Lawmakers Introduce Bipartisan Bill to Ban American Exports to Chinese Telecom Companies That Violate U.S. Sanctions

Tom Cotton
Tom Cotton / Getty Images

A bipartisan group of lawmakers from both the House and the Senate on Wednesday introduced the Telecommunications Denial Order Enforcement Act, which would direct President Donald Trump to impose denial orders banning the export of American parts and components to Chinese telecommunications companies that are in violation of U.S. sanctions laws.

Sens. Tom Cotton (R., Ark.) and Chris Van Hollen (D., Md.) introduced the legislation in the Senate, and Reps. Mike Gallagher (R., Wis.) and Ruben Gallego (D., Ariz.) introduced it in the House. The moves came after Canadian authorities arrested Meng Wanzhou, Huawei's chief financial officer, last month at the request of American prosecutors. Meng is facing charges in the U.S. related to possible violations of trade sanctions on Iran.

"Huawei is effectively an intelligence-gathering arm of the Chinese Communist Party whose founder and CEO was an engineer for the People's Liberation Army," Cotton said in a statement. "It's imperative we take decisive action to protect U.S. interests and enforce our laws. If Chinese telecom companies like Huawei violate our sanctions or export control laws, they should receive nothing less than the death penalty—which this denial order would provide."

Van Hollen also offered a strong rebuke, saying that both Huawei and ZTE "have repeatedly violated U.S. laws, represent a significant risk to American national security interests, and need to be held accountable."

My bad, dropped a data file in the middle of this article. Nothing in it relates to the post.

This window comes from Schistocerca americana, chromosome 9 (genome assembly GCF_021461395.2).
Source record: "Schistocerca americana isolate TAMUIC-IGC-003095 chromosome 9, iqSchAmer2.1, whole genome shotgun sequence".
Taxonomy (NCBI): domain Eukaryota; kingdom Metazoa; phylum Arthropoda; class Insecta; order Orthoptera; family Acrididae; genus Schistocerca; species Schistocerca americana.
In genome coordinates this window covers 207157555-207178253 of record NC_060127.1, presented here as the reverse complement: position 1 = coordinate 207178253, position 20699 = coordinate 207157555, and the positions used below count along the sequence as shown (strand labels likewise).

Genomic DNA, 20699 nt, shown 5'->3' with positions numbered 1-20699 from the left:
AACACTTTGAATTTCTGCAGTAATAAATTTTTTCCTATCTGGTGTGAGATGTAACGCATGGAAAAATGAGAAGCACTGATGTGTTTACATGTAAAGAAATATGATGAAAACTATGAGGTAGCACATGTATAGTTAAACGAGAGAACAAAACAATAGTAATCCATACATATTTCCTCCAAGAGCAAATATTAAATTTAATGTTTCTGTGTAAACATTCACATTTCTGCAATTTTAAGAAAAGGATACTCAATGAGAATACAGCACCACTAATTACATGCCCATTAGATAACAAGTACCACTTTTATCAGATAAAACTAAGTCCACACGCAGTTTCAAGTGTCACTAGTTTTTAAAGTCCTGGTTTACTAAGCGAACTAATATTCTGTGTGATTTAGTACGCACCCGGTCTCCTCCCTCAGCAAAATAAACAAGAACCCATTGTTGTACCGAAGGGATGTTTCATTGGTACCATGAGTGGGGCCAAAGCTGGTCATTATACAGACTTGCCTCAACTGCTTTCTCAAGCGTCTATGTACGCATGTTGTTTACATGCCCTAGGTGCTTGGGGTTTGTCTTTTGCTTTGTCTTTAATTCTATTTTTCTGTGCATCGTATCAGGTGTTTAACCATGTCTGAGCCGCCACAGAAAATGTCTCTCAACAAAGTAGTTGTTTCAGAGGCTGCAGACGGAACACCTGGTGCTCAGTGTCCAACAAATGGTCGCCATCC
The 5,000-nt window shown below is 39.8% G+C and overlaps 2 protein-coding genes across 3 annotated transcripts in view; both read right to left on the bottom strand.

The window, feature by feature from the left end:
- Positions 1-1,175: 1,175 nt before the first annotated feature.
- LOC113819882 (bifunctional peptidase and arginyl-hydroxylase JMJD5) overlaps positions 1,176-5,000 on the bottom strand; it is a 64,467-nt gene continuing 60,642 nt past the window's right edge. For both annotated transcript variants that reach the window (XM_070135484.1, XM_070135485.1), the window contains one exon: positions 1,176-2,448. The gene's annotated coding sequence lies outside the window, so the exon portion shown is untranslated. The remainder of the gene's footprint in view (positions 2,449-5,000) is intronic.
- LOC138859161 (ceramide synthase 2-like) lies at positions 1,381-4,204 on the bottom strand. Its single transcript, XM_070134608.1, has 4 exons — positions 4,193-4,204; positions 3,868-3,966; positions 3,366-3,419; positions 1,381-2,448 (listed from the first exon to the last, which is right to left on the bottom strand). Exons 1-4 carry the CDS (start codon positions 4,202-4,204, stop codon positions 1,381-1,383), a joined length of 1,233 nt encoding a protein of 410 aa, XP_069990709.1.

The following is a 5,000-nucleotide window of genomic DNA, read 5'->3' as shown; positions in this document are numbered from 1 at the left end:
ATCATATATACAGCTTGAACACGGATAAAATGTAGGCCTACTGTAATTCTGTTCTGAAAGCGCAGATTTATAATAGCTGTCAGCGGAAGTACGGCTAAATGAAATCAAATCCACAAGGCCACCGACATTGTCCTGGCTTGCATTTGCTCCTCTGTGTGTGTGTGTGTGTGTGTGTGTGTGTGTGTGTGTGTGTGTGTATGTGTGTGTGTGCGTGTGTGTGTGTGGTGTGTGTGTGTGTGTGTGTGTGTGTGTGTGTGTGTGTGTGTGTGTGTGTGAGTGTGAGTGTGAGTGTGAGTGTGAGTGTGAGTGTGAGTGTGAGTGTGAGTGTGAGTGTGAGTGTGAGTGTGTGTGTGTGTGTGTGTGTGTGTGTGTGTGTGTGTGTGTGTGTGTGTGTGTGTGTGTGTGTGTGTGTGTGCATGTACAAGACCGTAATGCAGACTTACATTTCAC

"Moving forward, we must combat China's theft of advanced U.S. technology and their brazen violation of U.S. law," Van Hollen added.

A press release included several measures within the legislation that the lawmakers hope will hold these telecommunications firms accountable. The members of Congress hope to establish "that it is U.S. policy to enforce denial orders banning the export of U.S. parts and components to Chinese telecommunications companies that have violated U.S. export control laws or sanctions."

The press release also said that the bill would direct the president "to impose the same strict penalties originally faced by ZTE on any Chinese telecommunications firm found to be in violation of U.S. export control laws or sanctions."

Another measure would prohibit all executive agency officials from modifying any penalty imposed on Chinese telecommunications companies, their agents, or affiliates until the president declares that the company has not violated U.S. law for one year and is complying fully with U.S. investigations.

"If a Chinese telecommunications firm is found to have violated U.S. sanctions moving forward, it will be subject to the same severe punishment originally imposed on ZTE," Gallagher said.

"Huawei and ZTE's actions to systematically undermine U.S. and allied cybersecurity show that Beijing does not wish to be part of the rules based system, but rather to break it," Gallego added. "I am pleased to have Senators Cotton and Van Hollen join with me and Representative Gallagher to show that attacking the United States, its allies, and the international norms that are the basis for China's own progress will result in severe penalties."